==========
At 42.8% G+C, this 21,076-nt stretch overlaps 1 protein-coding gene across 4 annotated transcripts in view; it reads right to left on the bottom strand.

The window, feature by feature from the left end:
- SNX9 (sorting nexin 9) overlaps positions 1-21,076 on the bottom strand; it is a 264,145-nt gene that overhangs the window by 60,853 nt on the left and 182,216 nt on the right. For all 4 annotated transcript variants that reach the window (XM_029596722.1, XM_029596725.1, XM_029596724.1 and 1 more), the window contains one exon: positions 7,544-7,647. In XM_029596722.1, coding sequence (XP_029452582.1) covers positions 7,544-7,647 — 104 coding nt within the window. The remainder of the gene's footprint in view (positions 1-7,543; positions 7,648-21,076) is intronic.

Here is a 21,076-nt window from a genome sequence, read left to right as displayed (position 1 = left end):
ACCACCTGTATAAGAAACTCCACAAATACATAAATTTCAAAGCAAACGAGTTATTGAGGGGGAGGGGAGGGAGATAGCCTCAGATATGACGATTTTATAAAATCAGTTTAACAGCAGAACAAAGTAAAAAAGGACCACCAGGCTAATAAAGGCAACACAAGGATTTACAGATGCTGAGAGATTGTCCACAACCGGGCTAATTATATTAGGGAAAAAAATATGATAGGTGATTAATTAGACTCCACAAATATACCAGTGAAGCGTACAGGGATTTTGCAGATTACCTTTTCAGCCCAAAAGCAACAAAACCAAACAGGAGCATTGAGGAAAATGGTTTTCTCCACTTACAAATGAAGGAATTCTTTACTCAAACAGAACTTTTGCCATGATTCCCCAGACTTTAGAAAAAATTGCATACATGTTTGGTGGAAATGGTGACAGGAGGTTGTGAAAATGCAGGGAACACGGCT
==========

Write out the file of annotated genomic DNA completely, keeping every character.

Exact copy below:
At 42.8% G+C, this 21,076-nt stretch overlaps 1 protein-coding gene across 4 annotated transcripts in view; it reads right to left on the bottom strand.

The window, feature by feature from the left end:
- SNX9 (sorting nexin 9) overlaps positions 1-21,076 on the bottom strand; it is a 264,145-nt gene that overhangs the window by 60,853 nt on the left and 182,216 nt on the right. For all 4 annotated transcript variants that reach the window (XM_029596722.1, XM_029596725.1, XM_029596724.1 and 1 more), the window contains one exon: positions 7,544-7,647. In XM_029596722.1, coding sequence (XP_029452582.1) covers positions 7,544-7,647 — 104 coding nt within the window. The remainder of the gene's footprint in view (positions 1-7,543; positions 7,648-21,076) is intronic.

Here is a 21,076-nt window from a genome sequence, read left to right as displayed (position 1 = left end):
ACCACCTGTATAAGAAACTCCACAAATACATAAATTTCAAAGCAAACGAGTTATTGAGGGGGAGGGGAGGGAGATAGCCTCAGATATGACGATTTTATAAAATCAGTTTAACAGCAGAACAAAGTAAAAAAGGACCACCAGGCTAATAAAGGCAACACAAGGATTTACAGATGCTGAGAGATTGTCCACAACCGGGCTAATTATATTAGGGAAAAAAATATGATAGGTGATTAATTAGACTCCACAAATATACCAGTGAAGCGTACAGGGATTTTGCAGATTACCTTTTCAGCCCAAAAGCAACAAAACCAAACAGGAGCATTGAGGAAAATGGTTTTCTCCACTTACAAATGAAGGAATTCTTTACTCAAACAGAACTTTTGCCATGATTCCCCAGACTTTAGAAAAAATTGCATACATGTTTGGTGGAAATGGTGACAGGAGGTTGTGAAAATGCAGGGAACACGGCT